At Namely, our mission is to help companies build better workplaces. Where you choose to work has a tremendous impact on your life. In our 10 Reasons series, we take a look at what it’s like to work in major cities across the U.S.
Network, network, network. We’ve all heard that tried-and-true business advice, regardless of department or industry. However, returning from a conference with handfuls of business cards is not always indicative of success.
There’s no denying it, HR professionals are starting to think outside of the box when it comes to job titles. HR often gets a bad rap as “the Principal’s office” or “the fun police,” but creative titles are helping to rebrand HR professionals as the heroes they are.
You already know that we think HR pros are among the best and brightest, but a new report from Glassdoor just validated our fandom with hard data. The report ranks the 50 best jobs in America based on number of open roles, salary, and overall job satisfaction rating.
It’s always back-to-school season for professionals looking to bolster their HR credentials.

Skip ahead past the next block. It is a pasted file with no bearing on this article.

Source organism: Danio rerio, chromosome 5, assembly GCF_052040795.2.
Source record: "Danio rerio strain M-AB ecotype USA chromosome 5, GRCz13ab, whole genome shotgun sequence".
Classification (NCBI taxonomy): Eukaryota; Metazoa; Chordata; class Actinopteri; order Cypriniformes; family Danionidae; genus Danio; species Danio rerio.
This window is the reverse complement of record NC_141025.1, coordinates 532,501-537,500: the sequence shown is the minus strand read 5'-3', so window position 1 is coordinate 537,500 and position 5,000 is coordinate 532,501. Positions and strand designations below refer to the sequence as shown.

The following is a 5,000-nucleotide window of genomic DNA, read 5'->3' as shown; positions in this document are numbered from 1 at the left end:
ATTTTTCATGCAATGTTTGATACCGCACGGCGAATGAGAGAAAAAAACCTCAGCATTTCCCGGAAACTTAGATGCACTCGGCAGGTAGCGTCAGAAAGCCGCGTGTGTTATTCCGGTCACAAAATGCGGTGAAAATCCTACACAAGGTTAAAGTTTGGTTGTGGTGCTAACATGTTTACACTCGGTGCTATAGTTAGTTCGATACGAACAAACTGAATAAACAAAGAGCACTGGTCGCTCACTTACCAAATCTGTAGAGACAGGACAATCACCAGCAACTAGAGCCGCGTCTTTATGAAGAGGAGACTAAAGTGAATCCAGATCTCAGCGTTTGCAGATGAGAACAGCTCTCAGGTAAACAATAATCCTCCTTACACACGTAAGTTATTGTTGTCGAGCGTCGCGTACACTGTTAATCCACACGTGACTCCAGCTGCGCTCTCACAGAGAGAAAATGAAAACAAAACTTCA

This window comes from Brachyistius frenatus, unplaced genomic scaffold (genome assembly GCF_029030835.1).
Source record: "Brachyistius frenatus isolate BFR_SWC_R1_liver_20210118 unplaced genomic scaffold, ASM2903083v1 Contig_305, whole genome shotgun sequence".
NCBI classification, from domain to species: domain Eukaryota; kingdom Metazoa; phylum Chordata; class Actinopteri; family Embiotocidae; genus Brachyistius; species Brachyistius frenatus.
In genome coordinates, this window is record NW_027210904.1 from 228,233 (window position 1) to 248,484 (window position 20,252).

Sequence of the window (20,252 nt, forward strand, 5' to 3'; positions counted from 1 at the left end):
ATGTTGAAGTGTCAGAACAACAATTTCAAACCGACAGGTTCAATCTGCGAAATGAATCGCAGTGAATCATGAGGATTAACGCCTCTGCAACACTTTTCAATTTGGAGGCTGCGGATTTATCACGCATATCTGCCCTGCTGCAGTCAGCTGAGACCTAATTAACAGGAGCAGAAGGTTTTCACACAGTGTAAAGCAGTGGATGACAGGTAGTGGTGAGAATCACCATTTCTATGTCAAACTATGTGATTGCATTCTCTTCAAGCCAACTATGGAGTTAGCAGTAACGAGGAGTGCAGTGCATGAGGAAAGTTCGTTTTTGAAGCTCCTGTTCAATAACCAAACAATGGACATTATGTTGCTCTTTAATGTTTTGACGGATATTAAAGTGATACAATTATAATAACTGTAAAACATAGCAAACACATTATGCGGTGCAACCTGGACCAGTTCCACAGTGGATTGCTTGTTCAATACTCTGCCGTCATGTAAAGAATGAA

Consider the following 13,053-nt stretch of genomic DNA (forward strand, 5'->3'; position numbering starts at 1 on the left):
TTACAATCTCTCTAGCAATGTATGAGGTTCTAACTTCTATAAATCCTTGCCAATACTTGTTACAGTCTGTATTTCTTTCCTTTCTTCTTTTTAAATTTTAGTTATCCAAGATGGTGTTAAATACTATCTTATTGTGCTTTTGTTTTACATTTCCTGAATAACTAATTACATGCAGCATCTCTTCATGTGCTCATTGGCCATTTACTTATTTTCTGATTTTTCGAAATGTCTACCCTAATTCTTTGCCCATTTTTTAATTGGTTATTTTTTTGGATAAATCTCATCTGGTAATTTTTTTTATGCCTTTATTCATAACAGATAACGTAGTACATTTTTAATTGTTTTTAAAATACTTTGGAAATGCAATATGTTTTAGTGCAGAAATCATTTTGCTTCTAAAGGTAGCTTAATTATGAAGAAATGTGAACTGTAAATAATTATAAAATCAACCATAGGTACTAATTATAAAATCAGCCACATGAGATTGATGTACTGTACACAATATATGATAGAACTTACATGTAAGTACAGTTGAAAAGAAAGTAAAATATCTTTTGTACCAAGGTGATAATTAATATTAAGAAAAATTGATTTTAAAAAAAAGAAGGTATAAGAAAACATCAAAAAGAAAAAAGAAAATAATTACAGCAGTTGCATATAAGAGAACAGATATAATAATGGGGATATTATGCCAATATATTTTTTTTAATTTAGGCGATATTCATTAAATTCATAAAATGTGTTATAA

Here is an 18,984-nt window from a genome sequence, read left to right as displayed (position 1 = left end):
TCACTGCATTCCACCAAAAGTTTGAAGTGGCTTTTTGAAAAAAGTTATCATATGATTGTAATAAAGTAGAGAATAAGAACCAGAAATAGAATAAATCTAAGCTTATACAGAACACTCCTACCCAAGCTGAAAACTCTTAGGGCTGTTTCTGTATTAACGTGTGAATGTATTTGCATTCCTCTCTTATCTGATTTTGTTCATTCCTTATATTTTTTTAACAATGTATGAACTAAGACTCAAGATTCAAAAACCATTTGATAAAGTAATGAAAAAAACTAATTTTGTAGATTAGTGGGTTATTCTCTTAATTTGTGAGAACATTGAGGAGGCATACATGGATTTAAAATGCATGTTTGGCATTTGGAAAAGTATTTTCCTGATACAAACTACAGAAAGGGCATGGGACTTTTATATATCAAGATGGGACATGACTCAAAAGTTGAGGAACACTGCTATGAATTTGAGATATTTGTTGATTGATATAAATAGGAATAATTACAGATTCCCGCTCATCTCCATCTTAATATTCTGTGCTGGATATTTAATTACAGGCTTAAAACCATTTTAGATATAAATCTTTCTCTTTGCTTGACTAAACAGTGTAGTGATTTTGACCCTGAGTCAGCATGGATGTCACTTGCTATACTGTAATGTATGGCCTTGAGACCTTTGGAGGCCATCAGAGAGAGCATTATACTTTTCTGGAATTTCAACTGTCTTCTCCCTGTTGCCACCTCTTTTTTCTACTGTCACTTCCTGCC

This year we learned that millennials aren’t the only ones job hopping, which implies that employees are seeing career benefits to moving around. But what about HR professionals? Considering that the role of an HR practitioner is to attract, engage, and retain employees, it may seem counterintuitive that job hopping can in fact be advantageous for HR professionals themselves.
Get the latest news from Namely about HR, payroll, and benefits.
Companies bring in HR personnel at varying stages of growth. Why does the timing matter? Look no further than companies like Uber and Thinx, which faced public backlash for their difficulty maintaining a sustainable company culture at scale. Entry and mid-level HR professionals ensure that payroll is running, employees have ample benefits, and there is someone to go to with questions, but senior HR leadership can help push HR strategy far beyond the basics.
Beware the HR bubble. Particularly when you’re on a small team, it can be easy to get caught up in the thick of payroll, benefits, and recruitment initiatives and lose sight of the big picture. Not only do employees need to see their HR representatives as a present and active part of the team, HR professionals can do wonders for their own careers by stepping out of the confines of their office to see the full functioning company in action.
Considering that many HR practitioners fall into the field, pursuing an HR certification can be a great way to prove expertise in the industry. But is getting certified worth it? And which one should you pursue? Many senior HR professionals have received certification from the major players: the Society for Human Resource Management (SHRM) and the HR Certification Institute (HRCI).